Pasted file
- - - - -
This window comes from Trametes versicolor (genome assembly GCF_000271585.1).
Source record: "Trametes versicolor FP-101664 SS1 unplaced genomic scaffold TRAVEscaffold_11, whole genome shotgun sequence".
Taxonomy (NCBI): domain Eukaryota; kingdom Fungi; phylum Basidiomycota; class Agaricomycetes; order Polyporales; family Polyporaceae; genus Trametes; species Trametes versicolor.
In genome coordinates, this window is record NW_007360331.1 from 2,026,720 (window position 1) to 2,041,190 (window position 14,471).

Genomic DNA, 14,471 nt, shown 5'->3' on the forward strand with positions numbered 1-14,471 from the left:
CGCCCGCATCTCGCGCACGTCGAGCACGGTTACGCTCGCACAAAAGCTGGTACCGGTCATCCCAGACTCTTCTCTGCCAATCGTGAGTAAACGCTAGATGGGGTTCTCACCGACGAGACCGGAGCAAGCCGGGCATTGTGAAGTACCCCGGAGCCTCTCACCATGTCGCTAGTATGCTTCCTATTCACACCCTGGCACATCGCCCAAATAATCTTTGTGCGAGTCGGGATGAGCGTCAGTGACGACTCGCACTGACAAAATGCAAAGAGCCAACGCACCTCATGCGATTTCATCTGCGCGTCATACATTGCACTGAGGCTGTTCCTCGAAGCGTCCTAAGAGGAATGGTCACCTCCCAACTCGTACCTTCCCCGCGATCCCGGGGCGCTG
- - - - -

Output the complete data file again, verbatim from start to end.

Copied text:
This window comes from Trametes versicolor (genome assembly GCF_000271585.1).
Source record: "Trametes versicolor FP-101664 SS1 unplaced genomic scaffold TRAVEscaffold_11, whole genome shotgun sequence".
Taxonomy (NCBI): domain Eukaryota; kingdom Fungi; phylum Basidiomycota; class Agaricomycetes; order Polyporales; family Polyporaceae; genus Trametes; species Trametes versicolor.
In genome coordinates, this window is record NW_007360331.1 from 2,026,720 (window position 1) to 2,041,190 (window position 14,471).

Genomic DNA, 14,471 nt, shown 5'->3' on the forward strand with positions numbered 1-14,471 from the left:
CGCCCGCATCTCGCGCACGTCGAGCACGGTTACGCTCGCACAAAAGCTGGTACCGGTCATCCCAGACTCTTCTCTGCCAATCGTGAGTAAACGCTAGATGGGGTTCTCACCGACGAGACCGGAGCAAGCCGGGCATTGTGAAGTACCCCGGAGCCTCTCACCATGTCGCTAGTATGCTTCCTATTCACACCCTGGCACATCGCCCAAATAATCTTTGTGCGAGTCGGGATGAGCGTCAGTGACGACTCGCACTGACAAAATGCAAAGAGCCAACGCACCTCATGCGATTTCATCTGCGCGTCATACATTGCACTGAGGCTGTTCCTCGAAGCGTCCTAAGAGGAATGGTCACCTCCCAACTCGTACCTTCCCCGCGATCCCGGGGCGCTG